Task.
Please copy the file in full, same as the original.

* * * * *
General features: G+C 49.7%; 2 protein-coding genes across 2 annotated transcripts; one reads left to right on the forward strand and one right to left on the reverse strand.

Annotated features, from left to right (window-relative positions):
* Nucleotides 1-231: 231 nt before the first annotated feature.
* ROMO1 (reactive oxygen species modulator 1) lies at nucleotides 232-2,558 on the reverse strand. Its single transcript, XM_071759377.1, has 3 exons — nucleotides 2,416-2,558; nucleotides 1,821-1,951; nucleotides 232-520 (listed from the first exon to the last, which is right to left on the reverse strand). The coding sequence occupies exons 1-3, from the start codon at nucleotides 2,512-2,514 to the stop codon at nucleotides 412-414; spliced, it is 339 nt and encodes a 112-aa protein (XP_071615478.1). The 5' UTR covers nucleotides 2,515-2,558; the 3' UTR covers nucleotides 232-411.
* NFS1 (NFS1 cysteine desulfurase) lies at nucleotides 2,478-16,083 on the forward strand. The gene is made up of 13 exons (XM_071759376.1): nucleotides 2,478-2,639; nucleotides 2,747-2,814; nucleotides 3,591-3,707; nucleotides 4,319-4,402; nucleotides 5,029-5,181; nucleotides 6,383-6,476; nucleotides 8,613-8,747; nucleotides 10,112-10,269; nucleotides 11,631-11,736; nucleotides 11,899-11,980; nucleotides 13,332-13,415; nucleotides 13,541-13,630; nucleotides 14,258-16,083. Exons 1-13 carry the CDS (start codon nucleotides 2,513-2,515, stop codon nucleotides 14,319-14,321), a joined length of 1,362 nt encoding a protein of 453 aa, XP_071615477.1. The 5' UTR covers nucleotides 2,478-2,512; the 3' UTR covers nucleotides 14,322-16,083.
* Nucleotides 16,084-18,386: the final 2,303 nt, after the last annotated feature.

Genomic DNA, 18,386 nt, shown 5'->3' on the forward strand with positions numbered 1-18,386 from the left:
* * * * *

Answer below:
General features: G+C 49.7%; 2 protein-coding genes across 2 annotated transcripts; one reads left to right on the forward strand and one right to left on the reverse strand.

Annotated features, from left to right (window-relative positions):
* Nucleotides 1-231: 231 nt before the first annotated feature.
* ROMO1 (reactive oxygen species modulator 1) lies at nucleotides 232-2,558 on the reverse strand. Its single transcript, XM_071759377.1, has 3 exons — nucleotides 2,416-2,558; nucleotides 1,821-1,951; nucleotides 232-520 (listed from the first exon to the last, which is right to left on the reverse strand). The coding sequence occupies exons 1-3, from the start codon at nucleotides 2,512-2,514 to the stop codon at nucleotides 412-414; spliced, it is 339 nt and encodes a 112-aa protein (XP_071615478.1). The 5' UTR covers nucleotides 2,515-2,558; the 3' UTR covers nucleotides 232-411.
* NFS1 (NFS1 cysteine desulfurase) lies at nucleotides 2,478-16,083 on the forward strand. The gene is made up of 13 exons (XM_071759376.1): nucleotides 2,478-2,639; nucleotides 2,747-2,814; nucleotides 3,591-3,707; nucleotides 4,319-4,402; nucleotides 5,029-5,181; nucleotides 6,383-6,476; nucleotides 8,613-8,747; nucleotides 10,112-10,269; nucleotides 11,631-11,736; nucleotides 11,899-11,980; nucleotides 13,332-13,415; nucleotides 13,541-13,630; nucleotides 14,258-16,083. Exons 1-13 carry the CDS (start codon nucleotides 2,513-2,515, stop codon nucleotides 14,319-14,321), a joined length of 1,362 nt encoding a protein of 453 aa, XP_071615477.1. The 5' UTR covers nucleotides 2,478-2,512; the 3' UTR covers nucleotides 14,322-16,083.
* Nucleotides 16,084-18,386: the final 2,303 nt, after the last annotated feature.

Genomic DNA, 18,386 nt, shown 5'->3' on the forward strand with positions numbered 1-18,386 from the left: